At a time when the Hindi film industry is churning out some really content-rich films, veteran actor Rishi Kapoor doesn’t feel that there is anything new to it. Kapoor reasons that such films were made in his era too, and that he was a part of a lot of such films.

“I’ve always believed that films should be heavy on content, which is why I have acted in so many, during my time. Prem Rog (1982), Damini (1993), Tawaif (1985) were all content-based films, not made on a huge scale. They might not have been high on action, but were not nonsensical films. They (filmmakers) try to glorify the action more today, and even technically, they are more glossed over,” says Kapoor.

Having played quite a few memorable characters himself — an 18-year-old Hindu boy in love with a 16-year-old Catholic girl in Bobby (1973), an progressive young man in Prem Rog who stands up against caste discrimination and supports widow remarriage, and more recently, an endearing middle-class schoolteacher in Do Dooni Chaar (2010), a merciless human trafficker in Agneepath (2012), and a 90-year-old grandfather in Kapoor and Sons, the actor believes that the expectations of the audience from actors and films, are constantly evolving.

“You see, actors will have to change their approach. Eventually, only actors will survive, stars won’t. Stars will fade out. The system of being just good looking and bagging a good film — that kind of cinema — female or male — both will [soon] finish. You have to be a good actor. I shouldn’t be saying this but there are a lot of so-called actors also in this cinema who bloody don’t know what acting is all about,” retorts Kapoor.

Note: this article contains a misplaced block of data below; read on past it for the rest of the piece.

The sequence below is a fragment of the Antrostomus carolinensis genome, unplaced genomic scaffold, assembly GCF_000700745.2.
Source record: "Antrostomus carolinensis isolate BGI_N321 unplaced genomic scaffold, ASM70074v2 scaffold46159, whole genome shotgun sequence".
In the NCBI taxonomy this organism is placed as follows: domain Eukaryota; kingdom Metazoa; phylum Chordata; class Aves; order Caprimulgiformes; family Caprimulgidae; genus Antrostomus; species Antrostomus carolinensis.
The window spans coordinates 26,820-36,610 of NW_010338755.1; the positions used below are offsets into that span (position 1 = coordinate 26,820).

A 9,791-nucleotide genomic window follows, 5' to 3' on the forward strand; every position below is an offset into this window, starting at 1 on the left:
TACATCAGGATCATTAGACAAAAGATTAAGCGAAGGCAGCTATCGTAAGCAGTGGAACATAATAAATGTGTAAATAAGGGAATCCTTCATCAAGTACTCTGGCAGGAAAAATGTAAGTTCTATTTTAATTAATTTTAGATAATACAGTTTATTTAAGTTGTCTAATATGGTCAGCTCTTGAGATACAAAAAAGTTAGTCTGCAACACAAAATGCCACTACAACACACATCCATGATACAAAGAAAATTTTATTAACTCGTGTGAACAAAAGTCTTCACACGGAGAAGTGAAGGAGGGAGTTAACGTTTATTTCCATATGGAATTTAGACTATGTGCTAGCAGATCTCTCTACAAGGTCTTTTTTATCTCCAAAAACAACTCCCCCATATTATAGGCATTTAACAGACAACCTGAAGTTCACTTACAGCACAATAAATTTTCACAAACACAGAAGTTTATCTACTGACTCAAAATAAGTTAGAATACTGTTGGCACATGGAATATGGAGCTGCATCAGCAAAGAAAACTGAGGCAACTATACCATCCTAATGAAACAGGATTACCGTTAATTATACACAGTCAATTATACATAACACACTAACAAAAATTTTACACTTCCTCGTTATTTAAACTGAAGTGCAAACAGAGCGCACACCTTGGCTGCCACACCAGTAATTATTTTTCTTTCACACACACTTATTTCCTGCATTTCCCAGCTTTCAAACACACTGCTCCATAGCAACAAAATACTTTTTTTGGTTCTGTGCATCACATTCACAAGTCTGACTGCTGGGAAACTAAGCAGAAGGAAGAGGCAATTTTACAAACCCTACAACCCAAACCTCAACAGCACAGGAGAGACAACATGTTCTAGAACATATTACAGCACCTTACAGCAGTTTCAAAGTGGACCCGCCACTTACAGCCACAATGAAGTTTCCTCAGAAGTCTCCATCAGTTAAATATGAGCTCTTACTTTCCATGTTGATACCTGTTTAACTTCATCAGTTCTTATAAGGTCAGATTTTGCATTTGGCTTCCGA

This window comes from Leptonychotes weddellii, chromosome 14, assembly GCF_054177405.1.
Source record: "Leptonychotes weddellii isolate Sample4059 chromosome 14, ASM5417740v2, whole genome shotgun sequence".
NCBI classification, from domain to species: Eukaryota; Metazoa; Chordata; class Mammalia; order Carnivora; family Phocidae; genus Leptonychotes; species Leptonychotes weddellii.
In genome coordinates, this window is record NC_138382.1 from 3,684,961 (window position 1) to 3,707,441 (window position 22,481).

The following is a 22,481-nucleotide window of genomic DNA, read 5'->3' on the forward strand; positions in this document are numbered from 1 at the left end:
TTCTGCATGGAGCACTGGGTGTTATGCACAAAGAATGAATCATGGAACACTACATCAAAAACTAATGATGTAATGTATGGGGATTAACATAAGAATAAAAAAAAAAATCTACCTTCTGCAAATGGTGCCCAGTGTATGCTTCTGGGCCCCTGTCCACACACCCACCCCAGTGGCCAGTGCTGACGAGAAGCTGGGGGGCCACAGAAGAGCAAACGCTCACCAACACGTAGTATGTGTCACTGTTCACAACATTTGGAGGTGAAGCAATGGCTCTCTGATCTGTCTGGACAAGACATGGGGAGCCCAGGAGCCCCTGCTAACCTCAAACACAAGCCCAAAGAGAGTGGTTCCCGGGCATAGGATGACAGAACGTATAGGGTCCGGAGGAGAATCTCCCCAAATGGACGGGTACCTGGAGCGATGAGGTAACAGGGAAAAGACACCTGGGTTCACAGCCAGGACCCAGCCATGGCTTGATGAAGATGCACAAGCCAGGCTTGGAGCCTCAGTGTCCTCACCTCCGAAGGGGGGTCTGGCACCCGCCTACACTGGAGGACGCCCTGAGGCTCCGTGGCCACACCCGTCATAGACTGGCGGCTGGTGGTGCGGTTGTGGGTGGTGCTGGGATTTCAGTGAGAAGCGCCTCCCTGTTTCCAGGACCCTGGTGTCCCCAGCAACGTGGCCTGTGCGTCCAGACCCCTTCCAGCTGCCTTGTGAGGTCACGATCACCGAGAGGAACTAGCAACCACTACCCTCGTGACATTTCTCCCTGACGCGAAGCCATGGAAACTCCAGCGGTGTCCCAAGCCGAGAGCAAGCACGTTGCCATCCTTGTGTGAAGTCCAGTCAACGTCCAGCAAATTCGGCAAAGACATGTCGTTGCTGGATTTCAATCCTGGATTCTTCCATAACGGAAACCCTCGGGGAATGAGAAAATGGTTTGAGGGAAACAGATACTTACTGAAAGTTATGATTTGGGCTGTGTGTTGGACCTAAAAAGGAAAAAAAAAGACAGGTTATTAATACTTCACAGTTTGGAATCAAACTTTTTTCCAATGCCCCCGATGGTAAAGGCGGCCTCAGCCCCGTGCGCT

Is he happy with the way the younger crop of actors and filmmakers are headed today? Kapoor replies in the affirmative, saying, “You see, all different kinds of films like Hindi Medium (starring Irrfan ) and Shubh Mangal Saavdhan (starring Ayushmann Khurrana and Bhumi Pednekar) and many more are being made now. And more importantly, they are being appreciated, too. So, thankfully, this generation is focused.”

However, the 65-year-old quickly adds that there are still many who don’t want to take any risk. “Sometimes, to be a part of big budget film, actors go in for safer bets, so as to make the film acceptable among both the audiences — single theatre and multiplex audience. That’s where, Indian cinema becomes regressive,” opines Kapoor.

What is his opinion on films travelling to international film festivals but not getting great responses in the domestic market? “I don’t think film festivals make any significant difference to the industry. Barring a few, we don’t make films for festivals. We generally make them for a large audience. As a matter of fact, we mostly make commercial films.”